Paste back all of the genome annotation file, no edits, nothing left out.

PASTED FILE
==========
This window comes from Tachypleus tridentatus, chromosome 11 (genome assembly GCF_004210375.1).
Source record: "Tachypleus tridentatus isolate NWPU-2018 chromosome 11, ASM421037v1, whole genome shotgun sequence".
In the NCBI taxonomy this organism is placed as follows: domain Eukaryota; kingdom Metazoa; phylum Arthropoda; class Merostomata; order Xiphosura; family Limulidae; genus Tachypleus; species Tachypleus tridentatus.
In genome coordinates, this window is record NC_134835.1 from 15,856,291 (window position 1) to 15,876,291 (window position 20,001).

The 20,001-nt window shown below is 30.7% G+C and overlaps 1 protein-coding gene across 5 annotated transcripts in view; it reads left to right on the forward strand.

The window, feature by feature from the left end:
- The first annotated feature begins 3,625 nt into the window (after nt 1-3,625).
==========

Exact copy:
This window comes from Tachypleus tridentatus, chromosome 11 (genome assembly GCF_004210375.1).
Source record: "Tachypleus tridentatus isolate NWPU-2018 chromosome 11, ASM421037v1, whole genome shotgun sequence".
In the NCBI taxonomy this organism is placed as follows: domain Eukaryota; kingdom Metazoa; phylum Arthropoda; class Merostomata; order Xiphosura; family Limulidae; genus Tachypleus; species Tachypleus tridentatus.
In genome coordinates, this window is record NC_134835.1 from 15,856,291 (window position 1) to 15,876,291 (window position 20,001).

The 20,001-nt window shown below is 30.7% G+C and overlaps 1 protein-coding gene across 5 annotated transcripts in view; it reads left to right on the forward strand.

The window, feature by feature from the left end:
- The first annotated feature begins 3,625 nt into the window (after nt 1-3,625).